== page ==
He calls the trip to his former home both heart-wrenching and invigorating
Editor's note: In October, Freddie Pastrana-Rivera went to Puerto Rico, the island where he grew up, with a team of MUSC psychologists. They worked with teachers on trauma recovery in the aftermath of Hurricane Maria. He wrote this reflection after his return.
My whole family, including my parents, sister, grandparents, aunts, cousins and many friends, are still back home in Puerto Rico. Though they are alive and most still have their homes, they have had to adapt to learning to survive in what they are calling the "new normal" for Puerto Rico, post-Maria.
When I ask them how they are doing, they almost always tell me, "We're blessed and OK." However, implied in the "OK" is that "We're OK ... considering the circumstances."
The new normal for my family has included: spending more than 40 days without electricity, eating canned meat and Vienna sausages almost daily and learning how to hand wash their clothes.
Our team, led by Dr. Rosaura Orengo-Aguayo, was able to collect donations for our families and affected communities. When I first saw my family, I handed them some of these, including batteries, battery-powered fans and flashlights. I do not think I will ever forget seeing my maternal grandmother's face when she said, "This is the best gift you could have ever gotten us." Moments like this remind me of everything we take for granted.
On Sunday, right before our first workshop, I spent the day with my family. My first visit was to my paternal grandmother's church, in which she is pastor, in the mountain municipality of Canóvanas. This town was hit incredibly hard by the storm and is where the first suspected cases of leptospirosis, a potentially fatal disease, were reported after Hurricane Maria.
As soon as my grandmother saw me, she brought me to the front of the church, and asked if I would say a few words related to my team's role in helping Puerto Rico's youth. As I was standing in front of the church members, who had seen me grow up from the moment I was born, my eyes began to water and a knot tightened in my throat.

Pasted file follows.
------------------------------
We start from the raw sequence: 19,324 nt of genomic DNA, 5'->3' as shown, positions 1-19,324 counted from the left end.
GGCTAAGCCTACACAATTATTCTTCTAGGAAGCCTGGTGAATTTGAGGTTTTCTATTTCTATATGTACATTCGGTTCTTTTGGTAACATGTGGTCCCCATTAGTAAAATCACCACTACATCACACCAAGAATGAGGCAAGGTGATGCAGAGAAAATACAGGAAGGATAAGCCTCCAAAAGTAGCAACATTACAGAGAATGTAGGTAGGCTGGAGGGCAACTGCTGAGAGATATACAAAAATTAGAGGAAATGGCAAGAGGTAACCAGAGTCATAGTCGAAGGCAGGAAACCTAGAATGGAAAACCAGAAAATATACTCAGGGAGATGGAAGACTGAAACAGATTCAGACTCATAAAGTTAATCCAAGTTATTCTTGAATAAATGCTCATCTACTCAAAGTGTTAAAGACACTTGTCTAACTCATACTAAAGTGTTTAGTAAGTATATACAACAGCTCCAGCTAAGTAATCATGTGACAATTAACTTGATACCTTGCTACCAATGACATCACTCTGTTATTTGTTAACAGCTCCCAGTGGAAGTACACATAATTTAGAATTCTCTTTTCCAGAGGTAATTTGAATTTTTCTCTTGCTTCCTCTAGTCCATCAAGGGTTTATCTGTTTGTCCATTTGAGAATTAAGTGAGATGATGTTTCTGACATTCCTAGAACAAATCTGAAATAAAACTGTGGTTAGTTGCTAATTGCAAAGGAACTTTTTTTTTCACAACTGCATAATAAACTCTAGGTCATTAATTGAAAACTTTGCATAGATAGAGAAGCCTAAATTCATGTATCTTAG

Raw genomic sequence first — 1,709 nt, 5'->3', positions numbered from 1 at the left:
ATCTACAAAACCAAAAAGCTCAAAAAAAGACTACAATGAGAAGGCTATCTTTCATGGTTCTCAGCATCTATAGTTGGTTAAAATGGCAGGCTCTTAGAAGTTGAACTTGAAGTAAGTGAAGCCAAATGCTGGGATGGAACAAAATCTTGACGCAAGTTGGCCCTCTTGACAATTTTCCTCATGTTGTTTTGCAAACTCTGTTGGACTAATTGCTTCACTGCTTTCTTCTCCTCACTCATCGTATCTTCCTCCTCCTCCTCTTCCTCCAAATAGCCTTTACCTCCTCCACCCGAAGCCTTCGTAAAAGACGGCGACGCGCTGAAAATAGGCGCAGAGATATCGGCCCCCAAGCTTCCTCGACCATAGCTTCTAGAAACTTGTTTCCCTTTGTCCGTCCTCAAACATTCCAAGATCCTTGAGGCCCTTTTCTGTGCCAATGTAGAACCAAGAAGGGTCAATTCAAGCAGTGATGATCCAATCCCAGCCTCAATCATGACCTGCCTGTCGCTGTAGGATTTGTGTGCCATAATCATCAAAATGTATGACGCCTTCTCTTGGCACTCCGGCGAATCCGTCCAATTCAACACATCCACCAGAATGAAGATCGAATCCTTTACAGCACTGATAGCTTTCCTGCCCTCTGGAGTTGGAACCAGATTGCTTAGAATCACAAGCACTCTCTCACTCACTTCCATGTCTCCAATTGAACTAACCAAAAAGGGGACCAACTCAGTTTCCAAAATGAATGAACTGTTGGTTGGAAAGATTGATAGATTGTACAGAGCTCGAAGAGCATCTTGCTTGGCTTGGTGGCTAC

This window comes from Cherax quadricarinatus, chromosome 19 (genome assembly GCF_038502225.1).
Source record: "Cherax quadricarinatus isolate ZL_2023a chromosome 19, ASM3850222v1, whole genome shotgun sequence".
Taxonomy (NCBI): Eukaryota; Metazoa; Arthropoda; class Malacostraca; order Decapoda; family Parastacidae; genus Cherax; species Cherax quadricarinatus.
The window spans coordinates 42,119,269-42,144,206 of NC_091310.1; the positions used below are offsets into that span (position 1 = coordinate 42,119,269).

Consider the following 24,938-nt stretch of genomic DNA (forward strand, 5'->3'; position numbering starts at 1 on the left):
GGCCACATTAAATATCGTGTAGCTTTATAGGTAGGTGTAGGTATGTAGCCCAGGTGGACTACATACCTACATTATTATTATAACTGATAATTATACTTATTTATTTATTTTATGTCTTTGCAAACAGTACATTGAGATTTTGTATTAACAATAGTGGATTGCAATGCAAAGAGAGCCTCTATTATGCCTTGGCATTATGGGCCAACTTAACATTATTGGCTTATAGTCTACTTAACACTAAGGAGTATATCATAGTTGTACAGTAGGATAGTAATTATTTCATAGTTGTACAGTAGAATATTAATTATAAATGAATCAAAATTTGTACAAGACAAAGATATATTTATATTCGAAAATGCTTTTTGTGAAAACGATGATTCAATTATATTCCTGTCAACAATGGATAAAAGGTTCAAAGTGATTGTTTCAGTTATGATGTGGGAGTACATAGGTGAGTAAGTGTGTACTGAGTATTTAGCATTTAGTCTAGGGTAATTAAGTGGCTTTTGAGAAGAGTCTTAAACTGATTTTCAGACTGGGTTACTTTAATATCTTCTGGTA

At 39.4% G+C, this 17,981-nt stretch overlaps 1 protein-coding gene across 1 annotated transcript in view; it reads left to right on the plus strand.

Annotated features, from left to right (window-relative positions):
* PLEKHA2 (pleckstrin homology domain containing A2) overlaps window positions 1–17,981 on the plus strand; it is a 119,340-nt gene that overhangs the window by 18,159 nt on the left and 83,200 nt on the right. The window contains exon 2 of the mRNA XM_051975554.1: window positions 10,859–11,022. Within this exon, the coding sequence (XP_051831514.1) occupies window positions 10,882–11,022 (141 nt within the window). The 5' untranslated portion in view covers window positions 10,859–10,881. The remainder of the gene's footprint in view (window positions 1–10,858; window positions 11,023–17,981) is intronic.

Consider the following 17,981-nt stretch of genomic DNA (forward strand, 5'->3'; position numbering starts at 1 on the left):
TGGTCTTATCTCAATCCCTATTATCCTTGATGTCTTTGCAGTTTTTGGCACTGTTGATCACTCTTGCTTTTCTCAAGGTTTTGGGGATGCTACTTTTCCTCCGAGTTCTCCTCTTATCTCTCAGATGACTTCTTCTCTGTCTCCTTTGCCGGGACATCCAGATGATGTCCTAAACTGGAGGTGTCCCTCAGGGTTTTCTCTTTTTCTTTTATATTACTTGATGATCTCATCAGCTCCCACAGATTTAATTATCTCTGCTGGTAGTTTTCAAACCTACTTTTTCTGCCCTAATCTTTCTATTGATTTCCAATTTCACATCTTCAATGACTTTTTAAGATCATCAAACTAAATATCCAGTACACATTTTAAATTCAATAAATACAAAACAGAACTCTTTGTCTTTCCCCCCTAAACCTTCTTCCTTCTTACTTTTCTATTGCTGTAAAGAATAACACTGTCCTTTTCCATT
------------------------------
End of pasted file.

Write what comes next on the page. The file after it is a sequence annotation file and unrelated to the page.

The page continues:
The faces staring at me were full of pain, grief and loss. Many had experienced significant damage to their homes, with some losing their homes completely, and were now beginning to piece back together their lives following Maria. Able to get a few words of hope, unity, and commitment to helping our children and families, I could see flashes of hope, resilience and strength in their eyes. This moment is one I will never, ever forget. It was such a powerful, impactful experience to see, in real time, the impact of a catastrophic event in my community.
Professionally, this service trip to Puerto Rico was a once-in-a-lifetime training opportunity. I am humbled and honored to have been provided the opportunity to learn from such an amazing team of trauma specialists (Dr. Orengo-Aguayo, Dr. Regan Stewart and Dr. Michael de Arellano).
I had the opportunity to observe their work, from the development of a proposal to provide a multi-tiered approach for trauma prevention, relief and recovery for school personnel and other health providers, to consultation and collaboration with other accomplished experts and stakeholders in a variety of fields, both in Puerto Rico and abroad. I was even given the opportunity to support the workshops by leading trainings on specific evidence-based skills of psychological first aid adapted for younger children.
Overall, this opportunity was life-changing, heart-wrenching and invigorating. I feel the most energized I have ever been to continue learning about trauma and trauma response and providing care to Puerto Rico, as well as other communities affected by trauma. In closing, I thank my team so much for their dedication to supporting the children and families of PR, since "somos un equipo" ("we are a team").